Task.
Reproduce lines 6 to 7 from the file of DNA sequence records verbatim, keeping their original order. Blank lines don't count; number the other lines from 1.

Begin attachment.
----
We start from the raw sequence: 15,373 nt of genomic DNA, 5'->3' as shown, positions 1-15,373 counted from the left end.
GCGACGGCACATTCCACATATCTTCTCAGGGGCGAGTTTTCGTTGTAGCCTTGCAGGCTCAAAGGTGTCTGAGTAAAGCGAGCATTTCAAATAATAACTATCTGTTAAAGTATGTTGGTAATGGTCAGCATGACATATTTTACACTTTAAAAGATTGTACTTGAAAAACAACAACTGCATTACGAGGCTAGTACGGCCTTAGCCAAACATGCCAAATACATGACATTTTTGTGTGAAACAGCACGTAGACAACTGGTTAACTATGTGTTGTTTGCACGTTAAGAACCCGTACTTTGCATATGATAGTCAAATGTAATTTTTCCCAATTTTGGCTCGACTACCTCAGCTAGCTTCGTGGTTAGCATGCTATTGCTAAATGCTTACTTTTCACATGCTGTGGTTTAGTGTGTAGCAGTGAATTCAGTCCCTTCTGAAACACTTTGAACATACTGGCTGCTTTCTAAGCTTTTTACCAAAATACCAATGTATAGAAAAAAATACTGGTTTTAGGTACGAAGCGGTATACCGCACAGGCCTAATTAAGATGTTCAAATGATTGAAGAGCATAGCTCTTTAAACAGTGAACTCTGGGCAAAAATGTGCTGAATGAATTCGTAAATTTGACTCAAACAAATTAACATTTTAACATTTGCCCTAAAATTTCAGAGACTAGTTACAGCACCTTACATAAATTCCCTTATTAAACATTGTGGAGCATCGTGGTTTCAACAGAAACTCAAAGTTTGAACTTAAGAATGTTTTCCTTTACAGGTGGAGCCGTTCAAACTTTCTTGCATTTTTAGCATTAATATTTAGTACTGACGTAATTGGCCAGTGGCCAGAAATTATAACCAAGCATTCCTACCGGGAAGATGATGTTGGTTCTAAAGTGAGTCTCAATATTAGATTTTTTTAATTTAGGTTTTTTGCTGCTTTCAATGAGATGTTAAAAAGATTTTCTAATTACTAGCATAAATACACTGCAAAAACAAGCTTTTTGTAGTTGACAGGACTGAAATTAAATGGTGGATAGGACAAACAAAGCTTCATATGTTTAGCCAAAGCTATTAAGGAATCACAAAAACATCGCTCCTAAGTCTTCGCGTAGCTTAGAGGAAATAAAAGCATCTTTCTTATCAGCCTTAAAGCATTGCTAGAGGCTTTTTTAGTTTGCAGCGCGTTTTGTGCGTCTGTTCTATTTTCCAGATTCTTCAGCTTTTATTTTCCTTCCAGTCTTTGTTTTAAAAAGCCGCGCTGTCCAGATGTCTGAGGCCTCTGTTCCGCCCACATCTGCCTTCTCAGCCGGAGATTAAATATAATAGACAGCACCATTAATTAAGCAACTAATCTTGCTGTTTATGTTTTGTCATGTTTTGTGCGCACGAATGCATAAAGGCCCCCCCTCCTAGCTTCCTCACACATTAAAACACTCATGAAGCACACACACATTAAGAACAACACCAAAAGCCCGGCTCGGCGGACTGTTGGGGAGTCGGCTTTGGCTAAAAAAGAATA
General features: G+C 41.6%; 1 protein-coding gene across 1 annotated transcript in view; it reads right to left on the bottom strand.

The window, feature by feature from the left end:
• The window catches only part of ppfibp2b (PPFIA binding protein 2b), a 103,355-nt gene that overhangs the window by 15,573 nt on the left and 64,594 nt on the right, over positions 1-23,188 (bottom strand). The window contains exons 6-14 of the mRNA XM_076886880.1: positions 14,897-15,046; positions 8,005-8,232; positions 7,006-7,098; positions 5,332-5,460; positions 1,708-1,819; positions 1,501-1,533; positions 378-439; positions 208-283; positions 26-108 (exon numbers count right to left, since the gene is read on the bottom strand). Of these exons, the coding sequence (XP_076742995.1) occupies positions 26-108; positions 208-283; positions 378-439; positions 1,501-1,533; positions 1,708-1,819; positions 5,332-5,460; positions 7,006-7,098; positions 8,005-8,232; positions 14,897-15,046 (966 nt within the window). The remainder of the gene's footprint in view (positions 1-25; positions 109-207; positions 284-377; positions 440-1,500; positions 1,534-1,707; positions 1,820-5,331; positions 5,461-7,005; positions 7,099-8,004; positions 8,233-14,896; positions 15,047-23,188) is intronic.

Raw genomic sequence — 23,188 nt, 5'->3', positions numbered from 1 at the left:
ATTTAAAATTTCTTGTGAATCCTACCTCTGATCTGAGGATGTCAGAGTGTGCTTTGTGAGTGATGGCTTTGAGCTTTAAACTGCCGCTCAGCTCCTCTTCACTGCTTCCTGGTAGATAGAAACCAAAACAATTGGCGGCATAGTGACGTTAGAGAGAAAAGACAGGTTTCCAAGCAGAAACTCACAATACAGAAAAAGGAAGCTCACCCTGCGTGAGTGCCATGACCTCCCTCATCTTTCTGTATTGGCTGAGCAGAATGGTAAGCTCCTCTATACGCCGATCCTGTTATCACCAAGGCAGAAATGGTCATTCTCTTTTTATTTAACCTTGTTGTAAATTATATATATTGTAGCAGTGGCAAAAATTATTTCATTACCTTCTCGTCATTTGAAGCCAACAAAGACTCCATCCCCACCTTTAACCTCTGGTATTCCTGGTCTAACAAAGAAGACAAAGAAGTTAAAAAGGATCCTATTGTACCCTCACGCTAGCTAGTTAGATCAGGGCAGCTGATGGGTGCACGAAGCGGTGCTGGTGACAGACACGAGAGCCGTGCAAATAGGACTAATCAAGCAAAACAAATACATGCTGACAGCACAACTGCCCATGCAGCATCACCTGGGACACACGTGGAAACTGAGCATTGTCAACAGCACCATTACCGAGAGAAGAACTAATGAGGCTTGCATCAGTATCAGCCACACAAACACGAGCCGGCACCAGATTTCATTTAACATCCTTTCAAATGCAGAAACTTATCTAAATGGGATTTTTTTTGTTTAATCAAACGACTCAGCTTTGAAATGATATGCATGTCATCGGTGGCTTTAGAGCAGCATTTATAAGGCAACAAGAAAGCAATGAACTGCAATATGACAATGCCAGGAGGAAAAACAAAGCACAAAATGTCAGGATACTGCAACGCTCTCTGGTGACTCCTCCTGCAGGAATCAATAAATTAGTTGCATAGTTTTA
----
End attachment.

Raw genomic sequence — 23,188 nt, 5'->3', positions numbered from 1 at the left:
ATTTAAAATTTCTTGTGAATCCTACCTCTGATCTGAGGATGTCAGAGTGTGCTTTGTGAGTGATGGCTTTGAGCTTTAAACTGCCGCTCAGCTCCTCTTCACTGCTTCCTGGTAGATAGAAACCAAAACAATTGGCGGCATAGTGACGTTAGAGAGAAAAGACAGGTTTCCAAGCAGAAACTCACAATACAGAAAAAGGAAGCTCACCCTGCGTGAGTGCCATGACCTCCCTCATCTTTCTGTATTGGCTGAGCAGAATGGTAAGCTCCTCTATACGCCGATCCTGTTATCACCAAGGCAGAAATGGTCATTCTCTTTTTATTTAACCTTGTTGTAAATTATATATATTGTAGCAGTGGCAAAAATTATTTCATTACCTTCTCGTCATTTGAAGCCAACAAAGACTCCATCCCCACCTTTAACCTCTGGTATTCCTGGTCTAACAAAGAAGACAAAGAAGTTAAAAAGGATCCTATTGTACCCTCACGCTAGCTAGTTAGATCAGGGCAGCTGATGGGTGCACGAAGCGGTGCTGGTGACAGACACGAGAGCCGTGCAAATAGGACTAATCAAGCAAAACAAATACATGCTGACAGCACAACTGCCCATGCAGCATCACCTGGGACACACGTGGAAACTGAGCATTGTCAACAGCACCATTACCGAGAGAAGAACTAATGAGGCTTGCATCAGTATCAGCCACACAAACACGAGCCGGCACCAGATTTCATTTAACATCCTTTCAAATGCAGAAACTTATCTAAATGGGATTTTTTTTGTTTAATCAAACGACTCAGCTTTGAAATGATATGCATGTCATCGGTGGCTTTAGAGCAGCATTTATAAGGCAACAAGAAAGCAATGAACTGCAATATGACAATGCCAGGAGGAAAAACAAAGCACAAAATGTCAGGATACTGCAACGCTCTCTGGTGACTCCTCCTGCAGGAATCAATAAATTAGTTGCATAGTTTTA